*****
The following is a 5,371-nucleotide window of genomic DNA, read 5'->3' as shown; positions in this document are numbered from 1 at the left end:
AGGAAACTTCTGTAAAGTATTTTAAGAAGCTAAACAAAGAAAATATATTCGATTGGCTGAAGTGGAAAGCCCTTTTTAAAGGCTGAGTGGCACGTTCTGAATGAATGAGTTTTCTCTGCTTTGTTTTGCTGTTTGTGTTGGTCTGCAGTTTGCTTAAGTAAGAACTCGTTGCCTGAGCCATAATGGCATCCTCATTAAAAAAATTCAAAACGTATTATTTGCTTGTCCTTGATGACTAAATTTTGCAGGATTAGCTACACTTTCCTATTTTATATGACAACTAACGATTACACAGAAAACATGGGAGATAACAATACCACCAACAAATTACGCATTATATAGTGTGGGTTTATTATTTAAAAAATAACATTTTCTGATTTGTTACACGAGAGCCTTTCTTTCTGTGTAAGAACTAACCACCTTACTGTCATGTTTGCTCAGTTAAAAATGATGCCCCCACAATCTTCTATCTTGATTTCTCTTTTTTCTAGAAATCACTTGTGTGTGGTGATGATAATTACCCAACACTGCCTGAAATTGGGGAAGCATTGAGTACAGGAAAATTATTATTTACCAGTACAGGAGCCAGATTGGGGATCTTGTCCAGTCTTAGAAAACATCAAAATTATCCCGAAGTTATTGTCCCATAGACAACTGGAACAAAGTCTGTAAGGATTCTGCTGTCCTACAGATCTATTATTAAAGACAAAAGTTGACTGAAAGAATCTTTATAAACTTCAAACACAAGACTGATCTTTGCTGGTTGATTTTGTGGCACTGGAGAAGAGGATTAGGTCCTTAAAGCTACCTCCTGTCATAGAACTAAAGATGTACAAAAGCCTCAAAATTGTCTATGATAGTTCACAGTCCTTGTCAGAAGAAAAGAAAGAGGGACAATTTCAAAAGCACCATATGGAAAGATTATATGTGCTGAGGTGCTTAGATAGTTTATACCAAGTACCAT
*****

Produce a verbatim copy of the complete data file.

The following is a 5,371-nucleotide window of genomic DNA, read 5'->3' as shown; positions in this document are numbered from 1 at the left end:
AGGAAACTTCTGTAAAGTATTTTAAGAAGCTAAACAAAGAAAATATATTCGATTGGCTGAAGTGGAAAGCCCTTTTTAAAGGCTGAGTGGCACGTTCTGAATGAATGAGTTTTCTCTGCTTTGTTTTGCTGTTTGTGTTGGTCTGCAGTTTGCTTAAGTAAGAACTCGTTGCCTGAGCCATAATGGCATCCTCATTAAAAAAATTCAAAACGTATTATTTGCTTGTCCTTGATGACTAAATTTTGCAGGATTAGCTACACTTTCCTATTTTATATGACAACTAACGATTACACAGAAAACATGGGAGATAACAATACCACCAACAAATTACGCATTATATAGTGTGGGTTTATTATTTAAAAAATAACATTTTCTGATTTGTTACACGAGAGCCTTTCTTTCTGTGTAAGAACTAACCACCTTACTGTCATGTTTGCTCAGTTAAAAATGATGCCCCCACAATCTTCTATCTTGATTTCTCTTTTTTCTAGAAATCACTTGTGTGTGGTGATGATAATTACCCAACACTGCCTGAAATTGGGGAAGCATTGAGTACAGGAAAATTATTATTTACCAGTACAGGAGCCAGATTGGGGATCTTGTCCAGTCTTAGAAAACATCAAAATTATCCCGAAGTTATTGTCCCATAGACAACTGGAACAAAGTCTGTAAGGATTCTGCTGTCCTACAGATCTATTATTAAAGACAAAAGTTGACTGAAAGAATCTTTATAAACTTCAAACACAAGACTGATCTTTGCTGGTTGATTTTGTGGCACTGGAGAAGAGGATTAGGTCCTTAAAGCTACCTCCTGTCATAGAACTAAAGATGTACAAAAGCCTCAAAATTGTCTATGATAGTTCACAGTCCTTGTCAGAAGAAAAGAAAGAGGGACAATTTCAAAAGCACCATATGGAAAGATTATATGTGCTGAGGTGCTTAGATAGTTTATACCAAGTACCAT